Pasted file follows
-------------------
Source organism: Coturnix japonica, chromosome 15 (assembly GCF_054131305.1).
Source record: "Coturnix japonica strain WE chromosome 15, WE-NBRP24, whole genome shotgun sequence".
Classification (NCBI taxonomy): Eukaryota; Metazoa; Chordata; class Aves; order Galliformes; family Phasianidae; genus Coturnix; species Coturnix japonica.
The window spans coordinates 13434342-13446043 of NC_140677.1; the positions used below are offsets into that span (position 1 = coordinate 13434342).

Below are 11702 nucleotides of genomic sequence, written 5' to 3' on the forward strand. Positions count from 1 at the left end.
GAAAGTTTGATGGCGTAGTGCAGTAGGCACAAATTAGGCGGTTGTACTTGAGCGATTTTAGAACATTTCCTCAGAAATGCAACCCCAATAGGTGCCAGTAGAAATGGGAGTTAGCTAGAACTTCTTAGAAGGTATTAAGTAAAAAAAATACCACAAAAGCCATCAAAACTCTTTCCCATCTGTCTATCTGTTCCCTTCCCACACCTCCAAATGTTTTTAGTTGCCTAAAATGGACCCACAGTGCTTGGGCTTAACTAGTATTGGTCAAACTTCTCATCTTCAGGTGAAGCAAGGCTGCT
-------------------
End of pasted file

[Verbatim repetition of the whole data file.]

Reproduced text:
Source organism: Coturnix japonica, chromosome 15 (assembly GCF_054131305.1).
Source record: "Coturnix japonica strain WE chromosome 15, WE-NBRP24, whole genome shotgun sequence".
Classification (NCBI taxonomy): Eukaryota; Metazoa; Chordata; class Aves; order Galliformes; family Phasianidae; genus Coturnix; species Coturnix japonica.
The window spans coordinates 13434342-13446043 of NC_140677.1; the positions used below are offsets into that span (position 1 = coordinate 13434342).

Below are 11702 nucleotides of genomic sequence, written 5' to 3' on the forward strand. Positions count from 1 at the left end.
GAAAGTTTGATGGCGTAGTGCAGTAGGCACAAATTAGGCGGTTGTACTTGAGCGATTTTAGAACATTTCCTCAGAAATGCAACCCCAATAGGTGCCAGTAGAAATGGGAGTTAGCTAGAACTTCTTAGAAGGTATTAAGTAAAAAAAATACCACAAAAGCCATCAAAACTCTTTCCCATCTGTCTATCTGTTCCCTTCCCACACCTCCAAATGTTTTTAGTTGCCTAAAATGGACCCACAGTGCTTGGGCTTAACTAGTATTGGTCAAACTTCTCATCTTCAGGTGAAGCAAGGCTGCT